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Using Old Wooden Planes

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AdrianUK

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I guess like many, I’ve a fair few old wooden planes, the look of them appeals, and when you pick up a jointer, you know from its weight and bulk it’ means business.

So, just recently, I’ve started attempting to use a few, in particular a 17” and a couple of beading planes with limited & varying degrees of success.

Not as easy as I had lulled myself into thinking, they are going to take time to learn the knack to using them and plenty of patience.

In their time, I guess they were judged to a different standard, today, it’s easy to measure them against an easily adjustable metal plane and think, these are too difficult to work with.

Does anyone use old woodies regularly? Any tips please.

Am finding adjusting the depth frustrating mostly, little taps but often go to far, then have to remove the wedge and start over.

Interestingly, I’d not noticed until I started to use them, particularly on moulding/beading planes, if the wedge sits taller then the end of the iron, this makes the adjustment more fiddly.

There is also the sharpening to master, the 17” woodie has a very thick tapered iron, so haven’t reshaped the angle, just touched up the edge.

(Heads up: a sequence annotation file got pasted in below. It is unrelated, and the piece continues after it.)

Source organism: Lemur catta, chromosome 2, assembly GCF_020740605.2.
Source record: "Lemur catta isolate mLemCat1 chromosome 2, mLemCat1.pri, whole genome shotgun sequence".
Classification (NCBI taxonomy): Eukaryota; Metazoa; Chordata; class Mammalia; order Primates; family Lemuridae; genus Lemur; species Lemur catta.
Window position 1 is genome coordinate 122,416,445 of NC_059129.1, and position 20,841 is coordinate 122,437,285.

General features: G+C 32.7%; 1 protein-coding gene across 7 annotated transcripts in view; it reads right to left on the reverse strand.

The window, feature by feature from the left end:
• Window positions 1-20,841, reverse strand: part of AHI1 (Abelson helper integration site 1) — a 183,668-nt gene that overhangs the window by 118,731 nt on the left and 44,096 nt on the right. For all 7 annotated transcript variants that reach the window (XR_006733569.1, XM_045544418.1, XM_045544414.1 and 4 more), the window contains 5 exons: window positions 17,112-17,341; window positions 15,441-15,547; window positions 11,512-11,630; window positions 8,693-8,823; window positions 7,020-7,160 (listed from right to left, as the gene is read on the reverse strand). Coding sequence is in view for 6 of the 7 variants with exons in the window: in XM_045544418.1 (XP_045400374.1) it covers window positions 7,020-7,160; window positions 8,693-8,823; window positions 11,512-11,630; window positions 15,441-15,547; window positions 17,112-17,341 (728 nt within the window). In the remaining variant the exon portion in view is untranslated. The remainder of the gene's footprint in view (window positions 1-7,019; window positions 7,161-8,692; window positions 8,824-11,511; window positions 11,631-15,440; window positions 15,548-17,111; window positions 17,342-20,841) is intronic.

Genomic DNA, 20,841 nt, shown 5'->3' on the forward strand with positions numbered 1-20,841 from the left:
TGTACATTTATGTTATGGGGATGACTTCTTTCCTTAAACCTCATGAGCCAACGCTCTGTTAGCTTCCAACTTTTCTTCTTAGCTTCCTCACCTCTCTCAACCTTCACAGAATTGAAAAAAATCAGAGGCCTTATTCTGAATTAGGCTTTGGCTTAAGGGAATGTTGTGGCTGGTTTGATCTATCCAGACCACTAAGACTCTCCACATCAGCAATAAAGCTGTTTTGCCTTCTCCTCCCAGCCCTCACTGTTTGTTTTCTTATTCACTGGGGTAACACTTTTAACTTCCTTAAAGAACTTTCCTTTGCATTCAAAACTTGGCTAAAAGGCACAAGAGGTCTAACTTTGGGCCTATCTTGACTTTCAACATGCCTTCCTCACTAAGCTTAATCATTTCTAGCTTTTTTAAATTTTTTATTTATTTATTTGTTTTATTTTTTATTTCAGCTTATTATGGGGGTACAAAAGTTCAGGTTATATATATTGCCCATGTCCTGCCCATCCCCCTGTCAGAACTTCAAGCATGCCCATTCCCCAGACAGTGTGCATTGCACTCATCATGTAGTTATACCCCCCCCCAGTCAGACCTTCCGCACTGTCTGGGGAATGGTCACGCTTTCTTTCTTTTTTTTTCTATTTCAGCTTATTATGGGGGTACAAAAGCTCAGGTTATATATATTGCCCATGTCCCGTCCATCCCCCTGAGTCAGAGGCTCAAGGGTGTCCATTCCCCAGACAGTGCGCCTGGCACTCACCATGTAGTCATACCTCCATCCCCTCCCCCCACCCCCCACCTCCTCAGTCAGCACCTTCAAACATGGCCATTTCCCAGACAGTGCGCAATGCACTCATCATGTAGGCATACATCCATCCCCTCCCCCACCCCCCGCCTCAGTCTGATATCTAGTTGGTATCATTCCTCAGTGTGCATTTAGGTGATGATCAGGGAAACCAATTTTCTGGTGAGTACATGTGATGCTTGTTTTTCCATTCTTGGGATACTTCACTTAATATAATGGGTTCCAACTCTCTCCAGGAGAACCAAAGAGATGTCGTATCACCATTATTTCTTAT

The beading planes will be a challenge, am wondering just how sharp the old timers managed to get these, even with today’s superior materials, getting these really sharp looks like a challenge.

Definitely seeing these in a new light, and the old timers that knew no better and got the best from them.
 

Adam W.

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I use wooden planes all the time. Theres a load of information on moulding planes on my BA thread if you care to look.


I'll also be using them for circular work on the fan vault thread in a couple of weeks.

You could also take a look at the Larry Williams and Don Mcconnell videos.
 
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Jacob

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I use a 26" wooden jointer occasionally, mainly for preparing very long stuff for the PT. Once into the swing of it no problem, but it took time to get used to it in the first place. Maybe that's it - just stick with one plane until you have it tamed?
Also use an ECE scrub for scrubbing old timbers and that is very easy to use and to sharpen.
I fiddle about with tools a lot and picked up a little coffin woody and had a go but it was hopeless - with a very jagged cut. Had a close look and realised the blade wasn't tight against a slightly uneven bed and hence vibrated. Simple solution to that - not to straighten the bed but to bend the blade. Bashed it with a lump hammer on a little anvil (block of steel) with two nails under the blade. It now sits tight at the mouth and top of the bed and cuts very nicely!
I do wonder if this is a general solution to woody problems - bash blade with lump hammer to bend it for a tight fit? :unsure:
 
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Jacob

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Am finding adjusting the depth frustrating mostly, little taps but often go to far, then have to remove the wedge and start over.
Tap the rounded top corner of the heel to retract the blade and then tap the wedge to tighten it again
.